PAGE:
The Way to Bea
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A Lot or a Little?
The parents' guide to what's in this book.
What Parents Need to Know
Parents need to know that The Way to Bea is a charming coming-of-age story about a 12-year-old girl who uses her poetry to cope with the arrival of a new sibling and the awkward transition to middle school. Without explicitly naming popular movies, TV shows, books, or songs, the book references The Karate Kid, Grey's Anatomy, Jerry Spinelli's Stargirl, Natasha Bedingfield's "Unwritten," Jimmy Eat World's "The Middle," and more. The main character often skips school and trespasses on private property with a few kids, but there are plenty of positive messages for middle schoolers about friendship, courage, communication, and self-acceptance.
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What's the Story?
In THE WAY TO BEA, the start of seventh grade is full of big changes for 12-year-old Beatrix "Bea" Lee. Her best friend is no longer talking to her, making her feel like an outcast at school. And she's about to go from only child to big sister, making her feel forgotten at home. The daughter of two famous, free-spirited artists, Bea copes with her loneliness by writing haiku with invisible ink and hiding them in a secret spot, believing that no one cares about what she has to say. But things change when someone finds her words, writes back, and asks for more poetry. As Bea starts to connect with her classmates, especially a boy who's determined to find a way inside a local labyrinth, she learns the importance of self-acceptance and the meaning of friendship, and discovers where she belongs.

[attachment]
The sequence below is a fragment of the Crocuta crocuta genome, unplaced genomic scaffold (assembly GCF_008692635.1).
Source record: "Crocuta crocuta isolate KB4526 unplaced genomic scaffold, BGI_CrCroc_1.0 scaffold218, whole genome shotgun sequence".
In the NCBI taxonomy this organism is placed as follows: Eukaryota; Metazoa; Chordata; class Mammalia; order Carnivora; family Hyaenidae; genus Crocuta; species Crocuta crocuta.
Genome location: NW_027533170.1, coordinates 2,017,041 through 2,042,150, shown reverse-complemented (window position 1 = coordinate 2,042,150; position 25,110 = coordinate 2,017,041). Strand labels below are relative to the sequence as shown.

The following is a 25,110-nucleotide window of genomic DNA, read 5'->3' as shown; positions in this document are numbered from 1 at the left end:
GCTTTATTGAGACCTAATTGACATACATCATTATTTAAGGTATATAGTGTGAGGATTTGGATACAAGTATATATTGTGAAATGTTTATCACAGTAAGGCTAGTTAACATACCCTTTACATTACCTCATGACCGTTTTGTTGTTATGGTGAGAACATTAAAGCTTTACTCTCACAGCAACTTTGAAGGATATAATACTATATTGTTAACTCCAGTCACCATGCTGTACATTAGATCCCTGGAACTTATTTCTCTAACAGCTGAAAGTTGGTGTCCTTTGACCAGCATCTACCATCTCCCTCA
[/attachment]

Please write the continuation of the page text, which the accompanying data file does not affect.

Is It Any Good?
Kat Yeh's charming novel of friendship and self-acceptance beautifully captures the awkward transition to middle school, making it a must-read for kids. Like Bea, kids might feel pressured at some point to act a certain way or to hide their unique talents in order to feel accepted. Her heartbreaking haiku about loneliness and invisibility perfectly capture the sadness and pain of a fading friendship.
The Way to Bea reminds readers that loving yourself and having the courage to make your voice heard are key to forming meaningful friendships and finding where you belong.
Talk to Your Kids About ...
Families can talk about how The Way to Bea explores the transition to middle school. Why do you think there are so many books about this? Have you found any that relate to your own experience?
Do you ever feel different or left out? When? Do you think others in your class or school feel that way? What can you do to help them feel included? How have new friends come into your life? How have you helped build new friendships?
How do the kids demonstrate courage and communication? Why are these important character strengths?
- Author: Kat Yeh
- Genre: Friendship
- Topics: Friendship, Middle School
- Book type: Fiction
- Publisher: Little, Brown Books for Young Readers
- Publication date: September 19, 2017
- Publisher's recommended age(s): 9 - 12
- Number of pages: 352
- Available on: Nook, Audiobook (unabridged), Hardback, iBooks, Kindle
- Last updated: September 26, 2017
Our Editors Recommend
Counting by 7s
Striking tale of quirky girl connecting after parental loss.
Sweet, funny, poignant tale of struggling 10-year-old.
A must-read for middle-schoolers to discuss.
Charming tale of friendship, courage, and self-acceptance.
For kids who love friendship tales and middle school stories
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